Hari Patience-Davies on why identifying what matters to your audience is key to getting them to do what you want.

It’s a question that people probably have been asking for as long as there have been people – how can I get other people to do what I want them to do?

Scientists and researchers have pondered this too and in 1966 Jonathan Freedman and Scott Fraser came up with a study that seemed to prove that one way to get people to say yes to a big thing later, is to get them to say yes to a small thing now. Their study involved trying to convince home-owners to put up “Drive Carefully” signs in their gardens. Less than 20% of people said yes to a large sign when first approached. But when the home owners were asked to only put up a small 3-inch sign, they were 76% more likely to agree to put up a large sign when asked later. This approach is known as the Foot In the Door, but the problem with FITD is people still have to agree to the small ask now in order to enable a large ask later.

An alternative approach might be to consider what is it that you want people to do, and what it is that’s in it for them if they do it. 

Say that you want people to donate money to support a cause. It might help to find the ways in which that cause aligns with the potential donors’ interests. If the cause is about helping children, does the donor have children? If the cause is about saving the local environment, does the donor live in the area affected? What is it about the topic in question that connects to your audience?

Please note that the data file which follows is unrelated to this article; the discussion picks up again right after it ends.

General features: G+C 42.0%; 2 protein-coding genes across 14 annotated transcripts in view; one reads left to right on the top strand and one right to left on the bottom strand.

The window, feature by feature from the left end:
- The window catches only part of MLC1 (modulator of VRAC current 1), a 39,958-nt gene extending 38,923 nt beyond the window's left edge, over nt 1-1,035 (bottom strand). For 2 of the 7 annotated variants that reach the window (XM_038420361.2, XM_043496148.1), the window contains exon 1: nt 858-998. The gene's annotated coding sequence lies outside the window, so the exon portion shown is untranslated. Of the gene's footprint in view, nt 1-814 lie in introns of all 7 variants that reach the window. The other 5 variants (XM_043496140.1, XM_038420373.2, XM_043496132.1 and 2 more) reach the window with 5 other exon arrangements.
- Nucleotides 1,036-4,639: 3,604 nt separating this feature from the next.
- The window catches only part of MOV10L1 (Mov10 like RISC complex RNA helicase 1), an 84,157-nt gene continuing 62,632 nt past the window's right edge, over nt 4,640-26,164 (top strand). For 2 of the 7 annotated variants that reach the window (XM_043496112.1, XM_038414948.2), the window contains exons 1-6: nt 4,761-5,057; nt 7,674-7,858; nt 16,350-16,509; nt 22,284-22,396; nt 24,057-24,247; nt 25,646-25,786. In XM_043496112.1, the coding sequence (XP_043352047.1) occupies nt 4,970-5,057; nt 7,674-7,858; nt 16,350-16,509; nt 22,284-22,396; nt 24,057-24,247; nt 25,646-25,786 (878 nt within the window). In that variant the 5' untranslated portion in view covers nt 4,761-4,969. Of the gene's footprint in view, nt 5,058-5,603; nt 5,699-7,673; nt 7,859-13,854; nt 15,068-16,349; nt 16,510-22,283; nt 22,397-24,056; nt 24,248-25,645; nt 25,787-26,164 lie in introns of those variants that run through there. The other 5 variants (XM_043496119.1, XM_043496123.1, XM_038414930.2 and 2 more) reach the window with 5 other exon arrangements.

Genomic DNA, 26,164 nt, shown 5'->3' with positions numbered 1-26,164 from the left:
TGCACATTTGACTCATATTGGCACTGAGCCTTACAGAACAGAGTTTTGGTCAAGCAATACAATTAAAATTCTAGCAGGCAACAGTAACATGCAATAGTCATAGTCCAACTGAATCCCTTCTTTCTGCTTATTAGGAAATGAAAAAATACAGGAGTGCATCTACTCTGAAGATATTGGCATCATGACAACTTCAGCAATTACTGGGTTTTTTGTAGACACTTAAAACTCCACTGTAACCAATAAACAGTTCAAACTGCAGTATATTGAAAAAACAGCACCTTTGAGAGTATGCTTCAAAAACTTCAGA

Don’t think of it as people being self-interested, but rather that there is so much noise and so many demands on everyone’s attention that if you want to cut through that noise and get their attention on your ask, it needs to make an impact. And a good way for it to make an impact is if it means something to them.

Consider what you know about them – are you targeting an individual or a group? Do you know them personally or are they strangers to you? Do you know their preferences, or can you make an educated guess based on things you have in common or past behaviour? What is the the most helpful in terms of identifying what matters to them?

Knowing your audience is key to understanding your audience, and understanding your audience makes it easier to convince your audience to do whatever it is you want them to do. 


Image: Photo by Ann H from Pexels

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